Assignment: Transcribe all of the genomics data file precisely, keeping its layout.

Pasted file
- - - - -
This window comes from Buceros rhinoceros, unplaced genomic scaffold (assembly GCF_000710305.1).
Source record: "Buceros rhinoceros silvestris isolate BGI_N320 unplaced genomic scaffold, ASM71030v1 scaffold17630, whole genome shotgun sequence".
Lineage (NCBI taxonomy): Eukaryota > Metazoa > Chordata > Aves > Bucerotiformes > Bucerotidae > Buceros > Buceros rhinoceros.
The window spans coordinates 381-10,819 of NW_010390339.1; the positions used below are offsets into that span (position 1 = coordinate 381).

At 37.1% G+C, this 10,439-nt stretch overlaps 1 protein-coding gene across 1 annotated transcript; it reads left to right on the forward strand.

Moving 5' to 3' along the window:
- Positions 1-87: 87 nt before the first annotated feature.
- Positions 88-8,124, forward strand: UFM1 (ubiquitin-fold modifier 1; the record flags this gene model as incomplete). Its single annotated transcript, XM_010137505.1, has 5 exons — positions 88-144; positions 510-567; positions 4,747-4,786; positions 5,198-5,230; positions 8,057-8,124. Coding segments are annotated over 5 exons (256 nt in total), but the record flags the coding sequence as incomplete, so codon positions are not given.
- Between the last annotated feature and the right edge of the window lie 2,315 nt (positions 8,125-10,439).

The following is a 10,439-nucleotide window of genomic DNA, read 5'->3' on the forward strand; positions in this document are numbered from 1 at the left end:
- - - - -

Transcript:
This window comes from Buceros rhinoceros, unplaced genomic scaffold (assembly GCF_000710305.1).
Source record: "Buceros rhinoceros silvestris isolate BGI_N320 unplaced genomic scaffold, ASM71030v1 scaffold17630, whole genome shotgun sequence".
Lineage (NCBI taxonomy): Eukaryota > Metazoa > Chordata > Aves > Bucerotiformes > Bucerotidae > Buceros > Buceros rhinoceros.
The window spans coordinates 381-10,819 of NW_010390339.1; the positions used below are offsets into that span (position 1 = coordinate 381).

At 37.1% G+C, this 10,439-nt stretch overlaps 1 protein-coding gene across 1 annotated transcript; it reads left to right on the forward strand.

Moving 5' to 3' along the window:
- Positions 1-87: 87 nt before the first annotated feature.
- Positions 88-8,124, forward strand: UFM1 (ubiquitin-fold modifier 1; the record flags this gene model as incomplete). Its single annotated transcript, XM_010137505.1, has 5 exons — positions 88-144; positions 510-567; positions 4,747-4,786; positions 5,198-5,230; positions 8,057-8,124. Coding segments are annotated over 5 exons (256 nt in total), but the record flags the coding sequence as incomplete, so codon positions are not given.
- Between the last annotated feature and the right edge of the window lie 2,315 nt (positions 8,125-10,439).

The following is a 10,439-nucleotide window of genomic DNA, read 5'->3' on the forward strand; positions in this document are numbered from 1 at the left end: